Experience shows the need for volunteers, volunteering organizations, and community-based organizations to work with public institutions to provide specific knowledge and pragmatic guidance in the development and implementation of normative frameworks, standards, and plans for disaster risk reduction.
3. We know that there is still much to do to fully realize inclusive community involvement.
Recognizing that they are disproportionally affected by disasters, yet under-represented in decision-making processes, the need for greater leadership and participation of women, children, youth, persons with disabilities, indigenous people, and migrants is strongly recognised by the SFDRR as crucial for the effective implementation of local, national, regional and global DRR plans and strategies. Volunteering can enable these under-represented groups to play a more active role, contributing to increased awareness, more resilient communities, and a more inclusive culture of disaster risk prevention.
Local governments are encouraged to base their DRR strategies and plans on local communities’ needs, knowledge, and engagement. A key opportunity to aim for is the Framework`s Target E which is to substantially increase the number of countries with national and local disaster risk reduction strategies by 2020. Volunteers can play a key role in supporting local governments in this endeavour, including by ensuring that the voices of those furthest behind are there at all stages of planning, implementation and monitoring.
4. The 2017 Global Platform in Cancun highlighted that volunteerism continues to be a fundamental resource for resilience that needs to be leveraged and supported.
Following the World Conference in Sendai, member states again got together in Cancun, Mexico from 24 – 26 May 2017 for the Fifth Session of the Global Platform for Disaster Risk Reduction. The Chair`s summary from that meeting stressed again that volunteerism continues to be an important resource for resilience, singling out the critical role played by the International Federation of Red Cross and Red Crescent Societes in responding to crises. A number of other volunteer organizations, civil society organizations, and governments working with volunteers actively participated in the summit.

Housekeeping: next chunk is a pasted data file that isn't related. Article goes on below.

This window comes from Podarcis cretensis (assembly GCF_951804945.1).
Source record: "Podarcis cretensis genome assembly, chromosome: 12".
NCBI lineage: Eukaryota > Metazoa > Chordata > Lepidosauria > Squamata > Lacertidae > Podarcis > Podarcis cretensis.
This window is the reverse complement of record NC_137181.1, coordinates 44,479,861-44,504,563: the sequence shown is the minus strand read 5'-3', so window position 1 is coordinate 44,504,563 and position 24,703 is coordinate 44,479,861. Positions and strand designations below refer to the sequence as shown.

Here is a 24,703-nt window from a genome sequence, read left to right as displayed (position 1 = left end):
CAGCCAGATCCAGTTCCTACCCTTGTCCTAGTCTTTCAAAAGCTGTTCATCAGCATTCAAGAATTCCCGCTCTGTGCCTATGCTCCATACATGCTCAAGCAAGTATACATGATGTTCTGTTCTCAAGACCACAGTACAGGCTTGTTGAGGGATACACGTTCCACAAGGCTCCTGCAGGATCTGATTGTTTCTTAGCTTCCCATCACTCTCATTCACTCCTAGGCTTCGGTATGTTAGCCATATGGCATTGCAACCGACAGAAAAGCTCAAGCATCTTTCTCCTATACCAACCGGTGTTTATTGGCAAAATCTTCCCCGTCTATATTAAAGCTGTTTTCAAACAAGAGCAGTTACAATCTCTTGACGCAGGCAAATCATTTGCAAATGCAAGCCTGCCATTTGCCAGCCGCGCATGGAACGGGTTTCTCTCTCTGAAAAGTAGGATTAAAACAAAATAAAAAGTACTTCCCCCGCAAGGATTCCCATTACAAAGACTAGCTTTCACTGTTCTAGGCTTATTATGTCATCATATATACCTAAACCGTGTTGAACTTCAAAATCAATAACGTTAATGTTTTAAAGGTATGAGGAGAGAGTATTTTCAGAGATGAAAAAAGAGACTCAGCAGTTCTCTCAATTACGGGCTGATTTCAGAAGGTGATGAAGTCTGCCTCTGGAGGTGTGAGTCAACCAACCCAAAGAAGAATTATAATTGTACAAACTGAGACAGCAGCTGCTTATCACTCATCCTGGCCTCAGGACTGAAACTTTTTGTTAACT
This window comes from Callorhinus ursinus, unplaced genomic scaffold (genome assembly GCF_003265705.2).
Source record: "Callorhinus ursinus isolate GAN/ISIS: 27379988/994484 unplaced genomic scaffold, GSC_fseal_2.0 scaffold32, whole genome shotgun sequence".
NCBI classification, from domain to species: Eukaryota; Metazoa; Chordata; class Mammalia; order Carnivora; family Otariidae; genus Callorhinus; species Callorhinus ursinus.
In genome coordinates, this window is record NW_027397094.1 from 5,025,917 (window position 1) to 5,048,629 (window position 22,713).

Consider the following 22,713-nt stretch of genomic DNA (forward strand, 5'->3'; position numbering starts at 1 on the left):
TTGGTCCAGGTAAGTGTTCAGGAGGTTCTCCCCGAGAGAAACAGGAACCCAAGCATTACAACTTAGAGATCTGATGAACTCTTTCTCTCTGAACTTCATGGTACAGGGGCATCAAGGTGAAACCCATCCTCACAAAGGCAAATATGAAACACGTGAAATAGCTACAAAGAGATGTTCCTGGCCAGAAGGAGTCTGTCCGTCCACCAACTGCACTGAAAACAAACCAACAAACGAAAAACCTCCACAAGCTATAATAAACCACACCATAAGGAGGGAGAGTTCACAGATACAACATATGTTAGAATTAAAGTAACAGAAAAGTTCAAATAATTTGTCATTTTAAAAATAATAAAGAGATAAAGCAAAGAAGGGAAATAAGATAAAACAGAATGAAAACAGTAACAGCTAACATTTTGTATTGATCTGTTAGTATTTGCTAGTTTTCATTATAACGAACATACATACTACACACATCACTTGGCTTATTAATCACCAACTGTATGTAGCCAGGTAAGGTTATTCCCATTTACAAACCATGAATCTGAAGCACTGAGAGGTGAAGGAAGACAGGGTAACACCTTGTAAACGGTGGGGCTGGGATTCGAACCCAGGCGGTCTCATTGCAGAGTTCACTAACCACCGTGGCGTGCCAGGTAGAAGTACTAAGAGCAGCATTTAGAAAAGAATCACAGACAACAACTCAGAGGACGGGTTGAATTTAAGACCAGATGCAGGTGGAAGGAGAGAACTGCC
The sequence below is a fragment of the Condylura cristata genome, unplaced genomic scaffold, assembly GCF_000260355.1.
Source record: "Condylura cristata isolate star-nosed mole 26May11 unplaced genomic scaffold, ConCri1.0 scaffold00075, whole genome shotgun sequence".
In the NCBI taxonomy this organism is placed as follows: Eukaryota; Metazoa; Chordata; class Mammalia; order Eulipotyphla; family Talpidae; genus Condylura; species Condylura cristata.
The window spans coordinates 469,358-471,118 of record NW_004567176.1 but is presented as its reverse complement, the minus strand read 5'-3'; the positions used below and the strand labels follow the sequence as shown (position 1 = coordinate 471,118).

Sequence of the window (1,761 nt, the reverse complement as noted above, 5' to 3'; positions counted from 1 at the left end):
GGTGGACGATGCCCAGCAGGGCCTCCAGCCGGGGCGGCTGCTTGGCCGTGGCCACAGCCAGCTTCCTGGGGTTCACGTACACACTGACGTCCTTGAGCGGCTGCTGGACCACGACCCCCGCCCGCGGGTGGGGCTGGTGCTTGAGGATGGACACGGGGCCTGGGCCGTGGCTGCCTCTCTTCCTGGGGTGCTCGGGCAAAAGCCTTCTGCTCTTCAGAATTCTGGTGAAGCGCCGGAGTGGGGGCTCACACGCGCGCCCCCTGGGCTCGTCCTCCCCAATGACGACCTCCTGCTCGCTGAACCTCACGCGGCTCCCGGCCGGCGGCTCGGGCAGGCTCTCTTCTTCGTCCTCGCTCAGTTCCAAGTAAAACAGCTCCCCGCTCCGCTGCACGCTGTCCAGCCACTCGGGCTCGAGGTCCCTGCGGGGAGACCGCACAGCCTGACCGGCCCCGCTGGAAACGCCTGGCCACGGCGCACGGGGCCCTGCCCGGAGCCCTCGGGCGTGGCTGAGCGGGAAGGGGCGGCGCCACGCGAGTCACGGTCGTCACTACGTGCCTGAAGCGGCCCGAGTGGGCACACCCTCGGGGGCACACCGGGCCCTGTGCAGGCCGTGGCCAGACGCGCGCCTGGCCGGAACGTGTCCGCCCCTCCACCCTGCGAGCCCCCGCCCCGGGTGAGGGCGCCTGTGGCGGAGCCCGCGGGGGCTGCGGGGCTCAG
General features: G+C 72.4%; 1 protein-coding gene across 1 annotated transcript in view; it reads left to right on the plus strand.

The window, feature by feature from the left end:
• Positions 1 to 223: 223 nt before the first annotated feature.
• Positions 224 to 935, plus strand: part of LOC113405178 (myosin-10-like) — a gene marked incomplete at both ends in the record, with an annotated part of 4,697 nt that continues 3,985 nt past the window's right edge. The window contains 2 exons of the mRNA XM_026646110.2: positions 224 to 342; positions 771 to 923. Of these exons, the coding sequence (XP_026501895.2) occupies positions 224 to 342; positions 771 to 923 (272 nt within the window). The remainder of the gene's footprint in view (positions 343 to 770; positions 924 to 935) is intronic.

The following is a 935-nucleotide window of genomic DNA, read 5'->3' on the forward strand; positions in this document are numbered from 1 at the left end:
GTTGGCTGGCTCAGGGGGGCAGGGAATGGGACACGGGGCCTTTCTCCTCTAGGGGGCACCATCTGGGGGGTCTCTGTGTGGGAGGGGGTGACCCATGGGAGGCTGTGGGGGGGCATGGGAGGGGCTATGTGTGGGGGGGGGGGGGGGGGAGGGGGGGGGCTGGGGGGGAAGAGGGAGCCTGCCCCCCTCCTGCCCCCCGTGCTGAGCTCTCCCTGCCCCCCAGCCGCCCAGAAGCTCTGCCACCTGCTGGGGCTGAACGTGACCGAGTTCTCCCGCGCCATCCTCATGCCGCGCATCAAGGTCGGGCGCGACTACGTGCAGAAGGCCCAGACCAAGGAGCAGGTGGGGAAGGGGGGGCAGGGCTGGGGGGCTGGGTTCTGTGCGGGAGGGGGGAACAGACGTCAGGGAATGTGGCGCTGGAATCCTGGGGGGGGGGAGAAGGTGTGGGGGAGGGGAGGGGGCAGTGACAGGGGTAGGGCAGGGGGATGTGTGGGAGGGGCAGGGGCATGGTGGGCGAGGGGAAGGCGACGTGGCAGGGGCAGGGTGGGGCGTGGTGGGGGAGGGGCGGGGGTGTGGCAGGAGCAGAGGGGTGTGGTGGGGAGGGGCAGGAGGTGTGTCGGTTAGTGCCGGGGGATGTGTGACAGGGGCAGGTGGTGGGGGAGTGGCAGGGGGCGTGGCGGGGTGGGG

5. UNISDR is currently developing a Partnership Strategy for 2018 that involves volunteers.
The Sendai Framework, the SDGs, and the Paris Agreement all call for an all-of-society approach. The breadth of UNISDR’s partner engagement has been widely recognized and applauded, however there is a need to step forward and do more with partners. An important first step is to develop a “Partnership Strategy” that will aim at professionalization, systematization, coherence, and sustainability. The goal is to develop and consolidate strategic partnerships to encourage and support broad stakeholder engagement in the implementation of the SFDRR. I hope that this will provide a dynamic platform for volunteers, volunteering organisations, and other members of civil society to engage at a collaborative level in the implementation of the Sendai Framework.
This blog post is part of the SWVR 2018 project. To return to the SWVR 2018 web section click here.